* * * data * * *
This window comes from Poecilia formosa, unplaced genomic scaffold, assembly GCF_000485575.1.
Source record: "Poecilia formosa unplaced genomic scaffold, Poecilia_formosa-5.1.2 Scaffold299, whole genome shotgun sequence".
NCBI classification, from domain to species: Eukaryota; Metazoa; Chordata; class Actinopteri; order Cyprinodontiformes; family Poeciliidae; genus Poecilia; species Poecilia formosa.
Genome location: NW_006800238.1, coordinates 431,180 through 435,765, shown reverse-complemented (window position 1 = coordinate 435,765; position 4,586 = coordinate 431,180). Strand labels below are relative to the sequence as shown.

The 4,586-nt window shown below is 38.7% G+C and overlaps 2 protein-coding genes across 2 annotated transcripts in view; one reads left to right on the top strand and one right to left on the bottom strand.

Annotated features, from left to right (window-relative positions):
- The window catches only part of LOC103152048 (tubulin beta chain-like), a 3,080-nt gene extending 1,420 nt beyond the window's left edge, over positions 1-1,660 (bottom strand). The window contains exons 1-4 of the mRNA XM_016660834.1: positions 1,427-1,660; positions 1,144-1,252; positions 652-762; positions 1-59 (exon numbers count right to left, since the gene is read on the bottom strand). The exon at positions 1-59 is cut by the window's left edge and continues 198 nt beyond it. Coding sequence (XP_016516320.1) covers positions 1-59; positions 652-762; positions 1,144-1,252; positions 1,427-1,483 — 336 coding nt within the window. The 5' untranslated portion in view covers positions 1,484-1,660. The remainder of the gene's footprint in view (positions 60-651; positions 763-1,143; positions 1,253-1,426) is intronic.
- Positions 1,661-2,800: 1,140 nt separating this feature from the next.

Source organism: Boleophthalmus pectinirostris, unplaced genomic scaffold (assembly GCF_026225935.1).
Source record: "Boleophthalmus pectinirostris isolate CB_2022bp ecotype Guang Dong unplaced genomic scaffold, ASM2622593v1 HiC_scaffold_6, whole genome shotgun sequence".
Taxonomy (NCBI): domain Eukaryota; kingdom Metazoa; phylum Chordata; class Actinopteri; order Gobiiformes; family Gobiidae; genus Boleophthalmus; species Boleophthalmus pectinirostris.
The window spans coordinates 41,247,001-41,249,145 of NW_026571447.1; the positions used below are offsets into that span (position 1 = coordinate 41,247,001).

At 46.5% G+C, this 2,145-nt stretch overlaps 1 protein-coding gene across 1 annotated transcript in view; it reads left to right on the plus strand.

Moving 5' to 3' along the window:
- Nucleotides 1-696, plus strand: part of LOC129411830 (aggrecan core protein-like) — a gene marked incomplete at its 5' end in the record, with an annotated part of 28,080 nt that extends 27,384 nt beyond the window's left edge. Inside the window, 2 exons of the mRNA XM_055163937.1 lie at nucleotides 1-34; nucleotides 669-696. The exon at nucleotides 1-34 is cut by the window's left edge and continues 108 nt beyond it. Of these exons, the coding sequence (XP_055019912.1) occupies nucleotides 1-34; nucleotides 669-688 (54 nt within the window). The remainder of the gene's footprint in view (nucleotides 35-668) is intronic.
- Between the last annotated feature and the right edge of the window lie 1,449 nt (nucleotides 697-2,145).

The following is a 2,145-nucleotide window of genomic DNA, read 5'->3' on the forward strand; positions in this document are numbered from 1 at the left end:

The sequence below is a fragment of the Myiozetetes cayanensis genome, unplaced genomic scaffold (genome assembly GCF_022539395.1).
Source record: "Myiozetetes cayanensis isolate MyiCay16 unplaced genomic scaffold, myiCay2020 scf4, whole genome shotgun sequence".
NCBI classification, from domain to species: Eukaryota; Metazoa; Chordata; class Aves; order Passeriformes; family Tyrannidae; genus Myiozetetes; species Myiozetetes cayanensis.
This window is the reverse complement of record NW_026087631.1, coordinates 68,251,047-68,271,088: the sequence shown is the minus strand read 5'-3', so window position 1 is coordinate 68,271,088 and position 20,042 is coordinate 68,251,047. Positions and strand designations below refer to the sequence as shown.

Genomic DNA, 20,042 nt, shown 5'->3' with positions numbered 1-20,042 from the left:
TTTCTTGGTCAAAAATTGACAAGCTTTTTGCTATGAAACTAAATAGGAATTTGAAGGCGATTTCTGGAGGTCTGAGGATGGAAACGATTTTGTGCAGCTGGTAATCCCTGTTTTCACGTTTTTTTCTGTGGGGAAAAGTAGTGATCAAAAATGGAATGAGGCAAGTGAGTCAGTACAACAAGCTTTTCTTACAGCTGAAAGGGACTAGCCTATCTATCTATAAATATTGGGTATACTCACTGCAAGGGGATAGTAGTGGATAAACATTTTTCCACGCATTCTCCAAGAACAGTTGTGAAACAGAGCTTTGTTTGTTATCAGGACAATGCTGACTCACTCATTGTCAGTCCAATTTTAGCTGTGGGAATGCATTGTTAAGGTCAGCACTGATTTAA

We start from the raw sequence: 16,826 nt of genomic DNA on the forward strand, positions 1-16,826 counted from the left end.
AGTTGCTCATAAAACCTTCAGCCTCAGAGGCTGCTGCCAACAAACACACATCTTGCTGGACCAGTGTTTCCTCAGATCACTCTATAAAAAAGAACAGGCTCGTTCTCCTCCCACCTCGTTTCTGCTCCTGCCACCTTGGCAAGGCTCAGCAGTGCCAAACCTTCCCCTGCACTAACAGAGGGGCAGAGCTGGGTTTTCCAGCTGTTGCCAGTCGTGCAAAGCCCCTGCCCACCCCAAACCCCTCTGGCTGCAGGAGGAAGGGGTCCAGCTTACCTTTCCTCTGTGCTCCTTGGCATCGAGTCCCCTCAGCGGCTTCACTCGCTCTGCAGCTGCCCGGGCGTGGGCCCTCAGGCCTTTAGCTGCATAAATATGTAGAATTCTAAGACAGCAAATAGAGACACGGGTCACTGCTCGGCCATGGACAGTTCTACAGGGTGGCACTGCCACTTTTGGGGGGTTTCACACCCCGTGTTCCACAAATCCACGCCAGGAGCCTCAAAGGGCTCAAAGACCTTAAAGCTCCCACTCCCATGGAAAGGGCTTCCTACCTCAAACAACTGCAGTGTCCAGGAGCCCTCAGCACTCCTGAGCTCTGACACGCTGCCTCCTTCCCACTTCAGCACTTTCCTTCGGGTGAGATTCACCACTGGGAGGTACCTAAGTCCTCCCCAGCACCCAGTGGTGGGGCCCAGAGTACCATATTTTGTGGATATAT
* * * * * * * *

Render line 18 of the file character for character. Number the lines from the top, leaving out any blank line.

The sequence below is a fragment of the Myiozetetes cayanensis genome, unplaced genomic scaffold (genome assembly GCF_022539395.1).